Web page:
The post-Tiananmen era in China had an element that reinforced Deng Xiaoping’s model of “open economy and closed polity”—the rise of the all-knowing surveillance state with enormous potential for digital repression.
Carnegie India hosted the third discussion of the Security Studies Seminar on “Why Nehru Supported PRC’s Admission to the Security Council.”
The unfolding dynamic around Taiwan will have significant consequences for India’s Act East Policy and its emerging role in the Indo–Pacific region.
No other set of issues will shape India’s future global trajectory more than a pragmatic reorientation of its trade strategy and the reformation of its negotiating structures.
Beijing and New Delhi’s simultaneous rise has led both countries to take a more assertive approach to issues such as border disputes, resulting in the Doklam crisis. There are, however, opportunities for practical cooperation between China and India.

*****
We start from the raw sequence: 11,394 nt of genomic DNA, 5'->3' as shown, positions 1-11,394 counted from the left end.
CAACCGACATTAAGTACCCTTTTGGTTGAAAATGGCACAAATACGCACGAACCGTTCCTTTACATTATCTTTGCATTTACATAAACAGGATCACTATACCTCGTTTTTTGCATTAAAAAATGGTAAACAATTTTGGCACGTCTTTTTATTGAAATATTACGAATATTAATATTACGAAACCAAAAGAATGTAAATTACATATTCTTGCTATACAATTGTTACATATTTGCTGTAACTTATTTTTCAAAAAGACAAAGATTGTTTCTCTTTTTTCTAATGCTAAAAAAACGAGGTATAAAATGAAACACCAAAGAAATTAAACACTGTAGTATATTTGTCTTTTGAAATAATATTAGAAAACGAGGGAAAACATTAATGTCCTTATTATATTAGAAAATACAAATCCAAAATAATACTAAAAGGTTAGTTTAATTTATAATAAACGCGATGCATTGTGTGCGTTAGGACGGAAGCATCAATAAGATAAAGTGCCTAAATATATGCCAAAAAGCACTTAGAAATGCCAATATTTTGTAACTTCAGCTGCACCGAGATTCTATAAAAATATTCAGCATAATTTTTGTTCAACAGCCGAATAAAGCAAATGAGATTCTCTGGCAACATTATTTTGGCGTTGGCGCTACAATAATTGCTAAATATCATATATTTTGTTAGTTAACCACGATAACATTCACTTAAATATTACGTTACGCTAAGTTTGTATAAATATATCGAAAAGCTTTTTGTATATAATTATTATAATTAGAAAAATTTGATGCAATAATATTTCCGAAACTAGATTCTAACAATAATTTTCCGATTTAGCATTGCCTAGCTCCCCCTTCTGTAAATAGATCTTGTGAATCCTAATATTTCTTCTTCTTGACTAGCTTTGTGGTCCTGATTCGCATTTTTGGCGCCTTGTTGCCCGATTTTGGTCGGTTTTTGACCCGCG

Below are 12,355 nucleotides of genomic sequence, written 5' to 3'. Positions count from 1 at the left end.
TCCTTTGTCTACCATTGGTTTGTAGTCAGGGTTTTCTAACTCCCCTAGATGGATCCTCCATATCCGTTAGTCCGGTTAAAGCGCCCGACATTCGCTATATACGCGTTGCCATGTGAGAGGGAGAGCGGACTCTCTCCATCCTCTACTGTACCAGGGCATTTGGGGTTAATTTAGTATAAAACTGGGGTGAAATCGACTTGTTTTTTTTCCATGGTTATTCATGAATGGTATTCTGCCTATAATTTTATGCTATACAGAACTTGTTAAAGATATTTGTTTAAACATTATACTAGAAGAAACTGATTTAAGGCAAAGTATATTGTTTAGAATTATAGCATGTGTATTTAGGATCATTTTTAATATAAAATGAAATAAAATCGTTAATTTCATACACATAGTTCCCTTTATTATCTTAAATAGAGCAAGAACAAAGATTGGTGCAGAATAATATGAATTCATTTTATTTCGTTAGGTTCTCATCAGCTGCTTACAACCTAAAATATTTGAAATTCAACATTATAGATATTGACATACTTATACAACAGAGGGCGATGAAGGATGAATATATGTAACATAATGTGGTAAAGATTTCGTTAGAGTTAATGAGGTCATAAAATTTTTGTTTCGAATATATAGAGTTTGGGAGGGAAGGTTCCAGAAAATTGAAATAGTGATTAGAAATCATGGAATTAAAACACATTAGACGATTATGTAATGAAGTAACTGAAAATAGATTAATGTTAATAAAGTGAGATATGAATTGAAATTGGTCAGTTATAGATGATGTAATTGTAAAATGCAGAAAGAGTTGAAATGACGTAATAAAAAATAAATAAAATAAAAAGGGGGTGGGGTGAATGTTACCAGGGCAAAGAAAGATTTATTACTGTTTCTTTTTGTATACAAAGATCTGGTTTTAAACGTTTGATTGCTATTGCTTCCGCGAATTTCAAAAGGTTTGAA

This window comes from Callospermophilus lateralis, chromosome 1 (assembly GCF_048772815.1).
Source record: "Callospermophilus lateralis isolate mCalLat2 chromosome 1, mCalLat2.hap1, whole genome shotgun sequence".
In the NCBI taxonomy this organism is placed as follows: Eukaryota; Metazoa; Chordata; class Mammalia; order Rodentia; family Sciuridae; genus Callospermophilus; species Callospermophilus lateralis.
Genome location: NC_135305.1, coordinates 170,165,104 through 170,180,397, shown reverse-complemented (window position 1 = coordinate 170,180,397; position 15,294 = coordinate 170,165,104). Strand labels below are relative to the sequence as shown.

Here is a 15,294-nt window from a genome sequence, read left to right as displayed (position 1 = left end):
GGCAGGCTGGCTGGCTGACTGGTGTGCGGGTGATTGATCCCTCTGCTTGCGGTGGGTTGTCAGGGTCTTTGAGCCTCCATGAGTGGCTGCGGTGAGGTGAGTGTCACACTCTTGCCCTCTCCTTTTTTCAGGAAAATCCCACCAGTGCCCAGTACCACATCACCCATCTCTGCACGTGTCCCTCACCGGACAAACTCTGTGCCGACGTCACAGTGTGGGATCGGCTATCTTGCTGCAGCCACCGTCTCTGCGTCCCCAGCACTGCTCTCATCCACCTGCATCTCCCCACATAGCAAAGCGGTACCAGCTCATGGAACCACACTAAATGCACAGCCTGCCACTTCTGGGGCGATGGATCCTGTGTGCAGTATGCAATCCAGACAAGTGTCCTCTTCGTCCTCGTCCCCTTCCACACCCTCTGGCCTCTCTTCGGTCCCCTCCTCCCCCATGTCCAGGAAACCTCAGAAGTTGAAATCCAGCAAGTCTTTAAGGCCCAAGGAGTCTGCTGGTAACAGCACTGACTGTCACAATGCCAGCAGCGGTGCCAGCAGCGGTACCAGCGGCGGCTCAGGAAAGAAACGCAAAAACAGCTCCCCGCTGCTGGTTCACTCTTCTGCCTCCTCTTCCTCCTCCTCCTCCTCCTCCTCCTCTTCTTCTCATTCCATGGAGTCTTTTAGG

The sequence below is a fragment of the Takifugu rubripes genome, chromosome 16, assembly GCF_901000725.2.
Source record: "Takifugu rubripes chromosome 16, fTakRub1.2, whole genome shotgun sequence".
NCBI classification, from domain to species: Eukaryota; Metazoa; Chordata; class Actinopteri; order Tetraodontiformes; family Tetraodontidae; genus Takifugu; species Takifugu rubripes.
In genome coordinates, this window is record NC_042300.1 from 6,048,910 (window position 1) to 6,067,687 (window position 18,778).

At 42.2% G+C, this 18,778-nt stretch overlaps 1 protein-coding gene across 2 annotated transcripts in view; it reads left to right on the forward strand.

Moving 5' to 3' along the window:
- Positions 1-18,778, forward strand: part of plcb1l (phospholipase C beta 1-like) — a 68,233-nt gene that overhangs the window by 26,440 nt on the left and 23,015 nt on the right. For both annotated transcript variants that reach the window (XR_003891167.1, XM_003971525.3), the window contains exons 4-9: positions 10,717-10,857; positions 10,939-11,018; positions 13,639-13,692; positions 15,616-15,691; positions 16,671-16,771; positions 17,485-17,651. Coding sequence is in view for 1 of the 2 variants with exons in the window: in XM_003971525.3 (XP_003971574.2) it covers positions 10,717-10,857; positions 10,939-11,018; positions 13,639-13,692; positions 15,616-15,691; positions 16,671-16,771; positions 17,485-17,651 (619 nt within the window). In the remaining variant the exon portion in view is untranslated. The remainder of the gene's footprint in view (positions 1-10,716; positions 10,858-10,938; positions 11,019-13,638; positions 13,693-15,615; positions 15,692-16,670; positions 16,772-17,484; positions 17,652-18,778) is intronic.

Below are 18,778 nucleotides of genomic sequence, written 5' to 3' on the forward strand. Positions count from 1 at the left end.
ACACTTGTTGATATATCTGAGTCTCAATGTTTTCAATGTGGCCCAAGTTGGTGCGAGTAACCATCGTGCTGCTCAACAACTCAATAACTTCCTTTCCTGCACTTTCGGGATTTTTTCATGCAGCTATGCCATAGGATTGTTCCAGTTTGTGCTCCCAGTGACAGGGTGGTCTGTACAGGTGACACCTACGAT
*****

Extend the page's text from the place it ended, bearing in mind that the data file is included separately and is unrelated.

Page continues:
Rather than pray for the success of SAARC, the new government in New Delhi should double down on informal diplomacy that could help pave the way for more purposeful regional cooperation—both bilateral and multilateral.
The rejigging of the political relations between the United States, China, and Russia might present New Delhi with fleeting strategic opportunities that need to be seized quickly.
That China and India compete for foreign military bases is not merely an extension of their very familiar rivalry, but a definitive moment in their overall political evolution as modern states.
As technological innovation, commercial competition, and geopolitical rivalry put great strain on the old order in space, New Delhi will need all the strategic pragmatism, legal acumen, and diplomatic skill in shaping new rules for the regulation of outer space.
In a joint statement issued after the consultations, America, Russia, and China outlined agreement on a set of broad parameters for promoting peace in Afghanistan.